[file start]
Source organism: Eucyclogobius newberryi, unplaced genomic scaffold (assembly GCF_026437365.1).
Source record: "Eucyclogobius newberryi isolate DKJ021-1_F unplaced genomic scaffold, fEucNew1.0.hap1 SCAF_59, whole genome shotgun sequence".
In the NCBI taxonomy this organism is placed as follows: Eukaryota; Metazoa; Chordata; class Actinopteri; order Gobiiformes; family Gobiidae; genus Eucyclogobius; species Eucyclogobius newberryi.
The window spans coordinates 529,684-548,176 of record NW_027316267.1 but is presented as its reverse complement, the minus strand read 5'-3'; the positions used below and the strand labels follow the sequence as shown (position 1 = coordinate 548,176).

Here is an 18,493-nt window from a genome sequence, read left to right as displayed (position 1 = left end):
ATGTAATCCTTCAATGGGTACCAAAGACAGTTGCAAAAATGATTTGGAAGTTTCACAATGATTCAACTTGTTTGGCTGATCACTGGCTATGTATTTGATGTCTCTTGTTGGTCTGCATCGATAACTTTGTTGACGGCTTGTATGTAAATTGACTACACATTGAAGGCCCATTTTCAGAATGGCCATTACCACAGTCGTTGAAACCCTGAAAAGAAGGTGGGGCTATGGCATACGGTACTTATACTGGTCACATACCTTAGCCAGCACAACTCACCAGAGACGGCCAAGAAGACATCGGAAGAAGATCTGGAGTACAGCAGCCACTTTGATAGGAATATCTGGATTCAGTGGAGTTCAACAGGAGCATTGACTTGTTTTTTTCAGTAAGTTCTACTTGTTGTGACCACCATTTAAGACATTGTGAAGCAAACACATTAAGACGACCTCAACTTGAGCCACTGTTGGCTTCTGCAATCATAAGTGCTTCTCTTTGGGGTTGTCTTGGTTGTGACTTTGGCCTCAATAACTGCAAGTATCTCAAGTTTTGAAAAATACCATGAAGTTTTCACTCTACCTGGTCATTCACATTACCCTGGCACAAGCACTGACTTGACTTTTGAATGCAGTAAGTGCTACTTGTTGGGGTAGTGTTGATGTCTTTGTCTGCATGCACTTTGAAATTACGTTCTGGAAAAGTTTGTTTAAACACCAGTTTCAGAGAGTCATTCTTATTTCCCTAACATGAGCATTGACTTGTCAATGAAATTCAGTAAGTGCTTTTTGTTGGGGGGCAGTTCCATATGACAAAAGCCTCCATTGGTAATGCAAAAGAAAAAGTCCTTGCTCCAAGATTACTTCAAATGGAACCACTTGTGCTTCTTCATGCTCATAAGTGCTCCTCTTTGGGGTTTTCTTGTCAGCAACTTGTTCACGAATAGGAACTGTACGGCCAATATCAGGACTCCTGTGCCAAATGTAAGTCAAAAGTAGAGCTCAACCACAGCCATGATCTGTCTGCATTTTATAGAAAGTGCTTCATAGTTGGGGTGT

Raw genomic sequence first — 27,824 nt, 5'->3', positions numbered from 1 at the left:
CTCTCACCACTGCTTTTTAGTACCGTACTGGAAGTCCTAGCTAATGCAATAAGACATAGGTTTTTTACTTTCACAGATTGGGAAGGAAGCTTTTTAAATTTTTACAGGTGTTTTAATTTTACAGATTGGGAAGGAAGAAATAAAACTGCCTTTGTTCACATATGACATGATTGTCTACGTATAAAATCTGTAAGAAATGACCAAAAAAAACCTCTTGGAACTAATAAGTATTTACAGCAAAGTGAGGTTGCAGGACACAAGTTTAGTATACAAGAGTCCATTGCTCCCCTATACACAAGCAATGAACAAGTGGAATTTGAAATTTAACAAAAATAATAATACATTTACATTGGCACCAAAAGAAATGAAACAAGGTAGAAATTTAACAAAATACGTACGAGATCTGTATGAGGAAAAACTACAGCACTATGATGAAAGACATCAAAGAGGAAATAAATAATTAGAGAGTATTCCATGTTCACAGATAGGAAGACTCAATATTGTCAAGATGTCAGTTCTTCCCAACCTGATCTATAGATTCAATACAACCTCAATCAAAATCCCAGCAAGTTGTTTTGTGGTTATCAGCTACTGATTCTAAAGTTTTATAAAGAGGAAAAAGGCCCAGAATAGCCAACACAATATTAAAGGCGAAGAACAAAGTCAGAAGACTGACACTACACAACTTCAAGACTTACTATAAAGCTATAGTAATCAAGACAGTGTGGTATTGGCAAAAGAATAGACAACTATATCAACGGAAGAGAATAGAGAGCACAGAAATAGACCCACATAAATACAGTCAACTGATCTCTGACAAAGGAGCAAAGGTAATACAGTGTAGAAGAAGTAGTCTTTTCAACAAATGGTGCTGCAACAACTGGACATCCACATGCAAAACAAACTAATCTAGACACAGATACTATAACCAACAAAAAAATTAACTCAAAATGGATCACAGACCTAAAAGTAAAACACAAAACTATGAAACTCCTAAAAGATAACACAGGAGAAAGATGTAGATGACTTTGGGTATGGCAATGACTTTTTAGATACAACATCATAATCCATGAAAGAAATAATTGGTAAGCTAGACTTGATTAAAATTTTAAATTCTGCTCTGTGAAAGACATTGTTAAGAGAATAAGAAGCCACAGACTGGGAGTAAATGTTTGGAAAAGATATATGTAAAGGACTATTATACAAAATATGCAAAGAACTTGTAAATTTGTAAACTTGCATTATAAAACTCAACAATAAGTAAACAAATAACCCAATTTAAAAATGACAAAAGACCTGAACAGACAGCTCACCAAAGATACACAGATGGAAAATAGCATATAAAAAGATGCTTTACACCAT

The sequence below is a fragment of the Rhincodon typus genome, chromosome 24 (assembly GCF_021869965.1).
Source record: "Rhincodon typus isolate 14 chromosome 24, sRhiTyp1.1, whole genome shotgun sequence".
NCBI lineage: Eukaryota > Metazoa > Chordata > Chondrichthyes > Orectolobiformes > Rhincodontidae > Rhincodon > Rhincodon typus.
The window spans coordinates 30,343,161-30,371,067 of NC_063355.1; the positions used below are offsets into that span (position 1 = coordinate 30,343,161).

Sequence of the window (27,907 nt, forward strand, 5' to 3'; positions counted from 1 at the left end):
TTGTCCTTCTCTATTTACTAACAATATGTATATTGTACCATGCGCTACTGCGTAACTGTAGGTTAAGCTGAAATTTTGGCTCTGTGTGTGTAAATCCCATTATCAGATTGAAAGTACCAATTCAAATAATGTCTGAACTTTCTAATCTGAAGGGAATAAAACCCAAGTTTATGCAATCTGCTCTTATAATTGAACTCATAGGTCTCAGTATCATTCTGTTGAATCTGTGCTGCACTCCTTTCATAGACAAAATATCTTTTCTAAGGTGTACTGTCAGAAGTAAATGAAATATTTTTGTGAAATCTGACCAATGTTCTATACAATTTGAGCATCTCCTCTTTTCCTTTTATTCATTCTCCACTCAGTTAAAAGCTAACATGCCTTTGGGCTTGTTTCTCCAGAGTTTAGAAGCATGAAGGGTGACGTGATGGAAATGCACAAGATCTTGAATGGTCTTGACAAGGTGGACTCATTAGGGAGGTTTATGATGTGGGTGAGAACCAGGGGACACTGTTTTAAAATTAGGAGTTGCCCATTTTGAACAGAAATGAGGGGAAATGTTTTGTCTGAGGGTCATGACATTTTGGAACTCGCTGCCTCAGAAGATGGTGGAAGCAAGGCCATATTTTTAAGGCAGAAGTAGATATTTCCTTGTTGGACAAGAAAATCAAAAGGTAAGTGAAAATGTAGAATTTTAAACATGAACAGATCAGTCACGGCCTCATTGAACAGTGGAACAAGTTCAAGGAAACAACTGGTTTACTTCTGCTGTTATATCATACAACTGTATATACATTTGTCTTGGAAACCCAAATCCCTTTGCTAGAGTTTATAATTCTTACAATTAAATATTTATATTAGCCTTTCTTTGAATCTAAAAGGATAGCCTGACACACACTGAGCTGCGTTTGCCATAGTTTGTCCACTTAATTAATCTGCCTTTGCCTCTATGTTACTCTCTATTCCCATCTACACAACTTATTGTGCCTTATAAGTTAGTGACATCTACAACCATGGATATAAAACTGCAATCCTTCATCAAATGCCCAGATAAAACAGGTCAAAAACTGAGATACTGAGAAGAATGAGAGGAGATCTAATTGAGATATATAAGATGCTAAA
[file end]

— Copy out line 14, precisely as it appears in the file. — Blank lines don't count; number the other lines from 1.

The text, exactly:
TTGTCCTTCTCTATTTACTAACAATATGTATATTGTACCATGCGCTACTGCGTAACTGTAGGTTAAGCTGAAATTTTGGCTCTGTGTGTGTAAATCCCATTATCAGATTGAAAGTACCAATTCAAATAATGTCTGAACTTTCTAATCTGAAGGGAATAAAACCCAAGTTTATGCAATCTGCTCTTATAATTGAACTCATAGGTCTCAGTATCATTCTGTTGAATCTGTGCTGCACTCCTTTCATAGACAAAATATCTTTTCTAAGGTGTACTGTCAGAAGTAAATGAAATATTTTTGTGAAATCTGACCAATGTTCTATACAATTTGAGCATCTCCTCTTTTCCTTTTATTCATTCTCCACTCAGTTAAAAGCTAACATGCCTTTGGGCTTGTTTCTCCAGAGTTTAGAAGCATGAAGGGTGACGTGATGGAAATGCACAAGATCTTGAATGGTCTTGACAAGGTGGACTCATTAGGGAGGTTTATGATGTGGGTGAGAACCAGGGGACACTGTTTTAAAATTAGGAGTTGCCCATTTTGAACAGAAATGAGGGGAAATGTTTTGTCTGAGGGTCATGACATTTTGGAACTCGCTGCCTCAGAAGATGGTGGAAGCAAGGCCATATTTTTAAGGCAGAAGTAGATATTTCCTTGTTGGACAAGAAAATCAAAAGGTAAGTGAAAATGTAGAATTTTAAACATGAACAGATCAGTCACGGCCTCATTGAACAGTGGAACAAGTTCAAGGAAACAACTGGTTTACTTCTGCTGTTATATCATACAACTGTATATACATTTGTCTTGGAAACCCAAATCCCTTTGCTAGAGTTTATAATTCTTACAATTAAATATTTATATTAGCCTTTCTTTGAATCTAAAAGGATAGCCTGACACACACTGAGCTGCGTTTGCCATAGTTTGTCCACTTAATTAATCTGCCTTTGCCTCTATGTTACTCTCTATTCCCATCTACACAACTTATTGTGCCTTATAAGTTAGTGACATCTACAACCATGGATATAAAACTGCAATCCTTCATCAAATGCCCAGATAAAACAGGTCAAAAACTGAGATACTGAGAAGAATGAGAGGAGATCTAATTGAGATATATAAGATGCTAAA